(Mirror Daily, United States) – Sleep can mean very different things to very different people. For some, sleep can be a loyal, trustworthy friend, ready to step in whenever it is summoned. For others, it can be a long awaited, bitter-sweet partner that only shows up when it feels like it. But why is that? A study from Columbia University shows that a single fiber rich meal works wonders for sleep patterns.
According to the latest study from Columbia University, having a diet rich in fibers can lead to almost instant improvements of your quality of sleep.
Despite previous theories according to which your sleep patterns were affected by your diet, this recent study actually employed scientific means to ascertain the exact impact your diet has on your sleep.
In the study, researchers looked at 26 adults aged 20 to 45, all of them of normal weights, and had them sleep in a sleep laboratory for five nights.
The scientists looked at the subjects’ sleeping patterns in correlation to their day to day meals, some of the subjects allowed to eat whatever they wanted over the course of the day, and some of them had meals controlled by a skilled nutritionist.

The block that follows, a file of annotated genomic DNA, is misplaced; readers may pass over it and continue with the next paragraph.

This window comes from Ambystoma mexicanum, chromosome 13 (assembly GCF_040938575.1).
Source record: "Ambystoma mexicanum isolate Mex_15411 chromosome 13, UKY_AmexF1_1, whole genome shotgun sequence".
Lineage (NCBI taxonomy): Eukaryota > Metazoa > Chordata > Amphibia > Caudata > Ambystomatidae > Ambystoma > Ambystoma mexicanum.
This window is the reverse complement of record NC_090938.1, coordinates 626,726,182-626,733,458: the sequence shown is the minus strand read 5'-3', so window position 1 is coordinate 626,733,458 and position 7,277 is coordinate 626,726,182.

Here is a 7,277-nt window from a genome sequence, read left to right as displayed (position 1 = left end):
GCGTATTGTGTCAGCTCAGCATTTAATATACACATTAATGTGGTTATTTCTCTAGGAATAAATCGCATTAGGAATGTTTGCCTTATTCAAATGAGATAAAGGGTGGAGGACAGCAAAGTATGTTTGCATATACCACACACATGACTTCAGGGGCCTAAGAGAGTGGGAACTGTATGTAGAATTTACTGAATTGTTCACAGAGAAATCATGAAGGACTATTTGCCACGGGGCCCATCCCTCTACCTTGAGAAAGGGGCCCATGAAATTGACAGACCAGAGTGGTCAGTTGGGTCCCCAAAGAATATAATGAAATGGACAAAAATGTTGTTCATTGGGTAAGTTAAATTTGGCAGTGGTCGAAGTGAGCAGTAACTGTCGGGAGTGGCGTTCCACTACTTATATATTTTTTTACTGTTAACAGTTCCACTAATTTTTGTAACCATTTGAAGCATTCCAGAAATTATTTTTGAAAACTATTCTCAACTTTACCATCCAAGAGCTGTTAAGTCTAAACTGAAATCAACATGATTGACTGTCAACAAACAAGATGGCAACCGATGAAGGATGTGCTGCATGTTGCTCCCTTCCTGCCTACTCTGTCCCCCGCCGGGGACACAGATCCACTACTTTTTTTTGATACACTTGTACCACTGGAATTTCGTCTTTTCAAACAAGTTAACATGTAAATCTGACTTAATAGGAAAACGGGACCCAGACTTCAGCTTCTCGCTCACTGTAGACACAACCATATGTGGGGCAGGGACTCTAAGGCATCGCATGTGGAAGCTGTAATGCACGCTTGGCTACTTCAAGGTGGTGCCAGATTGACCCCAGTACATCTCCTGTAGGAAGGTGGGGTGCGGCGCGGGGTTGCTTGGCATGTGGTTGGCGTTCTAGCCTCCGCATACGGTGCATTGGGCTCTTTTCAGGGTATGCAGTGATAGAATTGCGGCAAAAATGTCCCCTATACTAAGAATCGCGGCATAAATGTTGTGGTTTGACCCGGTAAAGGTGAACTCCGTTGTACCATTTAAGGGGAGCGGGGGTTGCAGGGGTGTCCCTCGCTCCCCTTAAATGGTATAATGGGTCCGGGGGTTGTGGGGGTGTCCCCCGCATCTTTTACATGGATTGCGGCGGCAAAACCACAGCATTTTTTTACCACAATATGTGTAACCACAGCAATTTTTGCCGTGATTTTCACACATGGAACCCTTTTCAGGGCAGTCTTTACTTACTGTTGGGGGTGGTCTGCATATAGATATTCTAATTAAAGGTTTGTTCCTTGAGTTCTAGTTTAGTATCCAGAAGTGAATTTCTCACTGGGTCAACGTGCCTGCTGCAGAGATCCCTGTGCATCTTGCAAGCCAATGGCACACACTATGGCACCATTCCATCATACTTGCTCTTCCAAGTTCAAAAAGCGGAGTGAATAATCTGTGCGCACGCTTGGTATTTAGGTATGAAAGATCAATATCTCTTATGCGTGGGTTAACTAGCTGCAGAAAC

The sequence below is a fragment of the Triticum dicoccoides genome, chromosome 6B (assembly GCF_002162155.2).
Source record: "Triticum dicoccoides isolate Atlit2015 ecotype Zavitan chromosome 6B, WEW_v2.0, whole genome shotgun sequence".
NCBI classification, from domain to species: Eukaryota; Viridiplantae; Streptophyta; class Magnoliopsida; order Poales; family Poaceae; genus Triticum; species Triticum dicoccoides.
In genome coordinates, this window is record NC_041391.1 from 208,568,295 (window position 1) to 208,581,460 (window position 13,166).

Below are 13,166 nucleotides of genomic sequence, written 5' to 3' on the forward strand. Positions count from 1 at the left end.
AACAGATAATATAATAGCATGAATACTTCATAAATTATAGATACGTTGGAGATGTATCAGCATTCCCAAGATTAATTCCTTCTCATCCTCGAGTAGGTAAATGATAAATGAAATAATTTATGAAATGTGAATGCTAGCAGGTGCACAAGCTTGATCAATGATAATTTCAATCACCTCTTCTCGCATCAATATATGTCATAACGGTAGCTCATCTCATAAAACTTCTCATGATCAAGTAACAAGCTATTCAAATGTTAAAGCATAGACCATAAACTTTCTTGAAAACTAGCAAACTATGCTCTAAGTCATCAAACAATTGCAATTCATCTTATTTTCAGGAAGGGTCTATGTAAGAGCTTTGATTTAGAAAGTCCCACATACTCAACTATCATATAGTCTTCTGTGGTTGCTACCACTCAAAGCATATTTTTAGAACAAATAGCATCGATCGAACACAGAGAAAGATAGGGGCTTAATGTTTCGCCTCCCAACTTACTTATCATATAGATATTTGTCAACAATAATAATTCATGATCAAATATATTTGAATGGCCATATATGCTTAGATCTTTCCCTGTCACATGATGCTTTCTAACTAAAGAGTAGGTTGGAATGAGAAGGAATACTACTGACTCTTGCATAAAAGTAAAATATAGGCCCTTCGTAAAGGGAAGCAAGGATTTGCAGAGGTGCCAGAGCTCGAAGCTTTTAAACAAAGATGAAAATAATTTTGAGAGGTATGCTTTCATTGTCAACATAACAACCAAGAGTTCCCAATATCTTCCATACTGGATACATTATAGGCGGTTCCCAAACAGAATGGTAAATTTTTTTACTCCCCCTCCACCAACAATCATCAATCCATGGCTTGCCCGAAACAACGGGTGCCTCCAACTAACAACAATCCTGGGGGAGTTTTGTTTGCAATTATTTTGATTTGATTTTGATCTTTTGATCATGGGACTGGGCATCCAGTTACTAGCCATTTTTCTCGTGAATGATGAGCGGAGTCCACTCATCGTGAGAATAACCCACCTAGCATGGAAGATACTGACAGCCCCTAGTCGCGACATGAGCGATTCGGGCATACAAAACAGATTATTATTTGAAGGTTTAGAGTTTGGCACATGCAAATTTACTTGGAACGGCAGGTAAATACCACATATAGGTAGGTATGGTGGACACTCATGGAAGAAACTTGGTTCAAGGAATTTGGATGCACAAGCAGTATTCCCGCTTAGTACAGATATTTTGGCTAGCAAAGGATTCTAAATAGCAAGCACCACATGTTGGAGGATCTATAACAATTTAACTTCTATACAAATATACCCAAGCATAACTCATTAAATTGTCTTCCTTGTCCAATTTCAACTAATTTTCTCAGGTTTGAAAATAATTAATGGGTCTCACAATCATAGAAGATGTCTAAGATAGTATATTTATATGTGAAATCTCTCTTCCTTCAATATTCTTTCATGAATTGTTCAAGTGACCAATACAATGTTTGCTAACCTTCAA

As it turns out, food does have quite a large impact on how we sleep, regardless of what type of food it is.
For instance, fiber rich diets may be good because of the fibers themselves, but also because of the other nutrients found in various forms the food can take.
Melatonin, magnesium, and vitamin B6, present in tart cherries, whole grains, and chickpeas respectively, are all naturally occurring chemicals present in our food which help us get a better sleep.
This because they let us spend more time in the deep, dreamless stage of sleep that is slow wave sleep.
On the other hand, the researchers found that consuming sugar and saturated fats before going to bed can have the opposite effect, leading you to feel more tired even if you managed to get enough sleep.
And this happens regardless of when during the day you had your relevant food portion.
The participants were even tested by eating something right before going to bed – some a meal of their choice, and the others a meal prepared by a nutritionist.
The subjects that chose their own meal showed an average time of 29 minutes between eating and going to sleep, while those who ate what the nutritionist selected for them showed a 17 minute average of falling asleep.
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